Abstract 2121: Myocardial T2* Effects 3D MRI Myocardial Strain in Patients with Transfusion-Induced Haemochromatosis
Background: Early detection of transfusion-induced myocardial iron loading and its intervention with aggressive chelation therapy may delay or reverse heart failure. Myocardial T2* relaxometry has been proposed as a sensitive measure of myocardial iron accumulation. We hypothesise that low myocardial T2*, indicating high myocardial iron, is associated with reduced 3D MRI myocardial strain.
Methods: Myocardial T2*, R2-MRI liver iron quantification, short and long axis 7mm grid tagged SPAMM cine imaging were acquired on a Siemens Sonata 1.5T MRI scanner in 24 patients (10M, age 32±7) with congenital haemoglobinopathy (22 thalassemia major, 1 thalassemia intermedia, 1 Diamon-Blackfan anemia). T2* intraobserver variability (55 scans), interobserver variability (24 patients) and interscan variability (12 patients) with scans repeated within 24 hours were assessed by % coefficient of variation (%CV) and Bland-Altman analysis. T2* cut-off at 10msec separated high and low myocardial iron groups. Peak 3D circumferential, longitudinal and shear systolic strains and diastolic strain relaxation rates were averaged over all regions as a measure of systolic and diastolic myocardial function. Serum ferritin in the preceding 12 months was recorded.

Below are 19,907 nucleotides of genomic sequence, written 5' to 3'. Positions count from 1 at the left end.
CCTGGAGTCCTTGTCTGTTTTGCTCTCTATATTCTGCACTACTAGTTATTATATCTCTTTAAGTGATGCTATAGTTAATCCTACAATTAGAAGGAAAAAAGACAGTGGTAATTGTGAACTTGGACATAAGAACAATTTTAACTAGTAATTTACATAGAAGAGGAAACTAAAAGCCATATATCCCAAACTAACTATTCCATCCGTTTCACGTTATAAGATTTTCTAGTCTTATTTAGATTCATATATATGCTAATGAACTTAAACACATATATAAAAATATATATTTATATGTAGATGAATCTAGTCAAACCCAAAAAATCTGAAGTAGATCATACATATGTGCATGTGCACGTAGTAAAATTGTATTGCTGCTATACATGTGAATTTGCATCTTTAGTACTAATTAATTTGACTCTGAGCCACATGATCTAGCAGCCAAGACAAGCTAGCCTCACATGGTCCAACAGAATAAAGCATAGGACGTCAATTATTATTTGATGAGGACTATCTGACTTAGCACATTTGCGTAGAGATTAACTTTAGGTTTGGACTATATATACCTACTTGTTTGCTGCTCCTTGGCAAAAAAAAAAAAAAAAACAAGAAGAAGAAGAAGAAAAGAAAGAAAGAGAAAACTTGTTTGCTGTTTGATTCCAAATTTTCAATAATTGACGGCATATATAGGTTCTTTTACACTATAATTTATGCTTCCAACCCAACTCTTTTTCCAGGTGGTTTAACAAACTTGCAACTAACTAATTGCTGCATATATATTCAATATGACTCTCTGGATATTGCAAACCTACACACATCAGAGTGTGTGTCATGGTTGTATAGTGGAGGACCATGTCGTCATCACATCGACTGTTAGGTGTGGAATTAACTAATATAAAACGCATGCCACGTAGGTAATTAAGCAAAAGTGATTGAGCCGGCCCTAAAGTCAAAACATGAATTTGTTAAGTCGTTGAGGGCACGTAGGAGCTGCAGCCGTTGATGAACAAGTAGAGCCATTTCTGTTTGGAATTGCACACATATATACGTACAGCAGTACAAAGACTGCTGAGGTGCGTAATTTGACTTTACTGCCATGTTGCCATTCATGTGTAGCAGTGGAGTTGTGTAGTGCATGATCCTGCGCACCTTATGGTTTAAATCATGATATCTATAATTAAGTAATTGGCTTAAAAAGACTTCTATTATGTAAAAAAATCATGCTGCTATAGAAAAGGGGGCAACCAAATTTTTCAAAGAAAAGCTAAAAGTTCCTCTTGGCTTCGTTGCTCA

Results: Myocardial T2* intraobserver, interobserver and interscan %CV were 6.2%, 8.1% and 5% respectively. Mean difference between values (95% limits of agreement) were intraobserver 0.3msec (−5.0, 5.7 msec), interobserver 0.5msec (−3.6, 4.7 msec), and interscan 0.1 msec (−4.0, 4.3 msec). High myocardial iron (n=15) had a lower EF (47.4% vs 56.6%, P=0.002) and peak 3D systolic strain (circumferential: 16.3% vs 18.6%, longitudinal: 13.5% vs 15.4%, shear: 4.1% vs 6.0%, all P=0.05) than low myocardial iron (n=9). Only peak diastolic shear strain rate was reduced in high myocardial iron (−24%/sec vs −35%/sec, P=0.02). Liver iron and serum ferritin were not different between myocardial iron groups.
Conclusions: Myocardial T2* performed at our institution was reproducible. High myocardial iron, indicated by low myocardial T2*, was associated with lower LVEF, lower peak 3D systolic strain consistent with systolic impairment and only diastolic shear strain suggesting a lesser degree of diastolic dysfunction.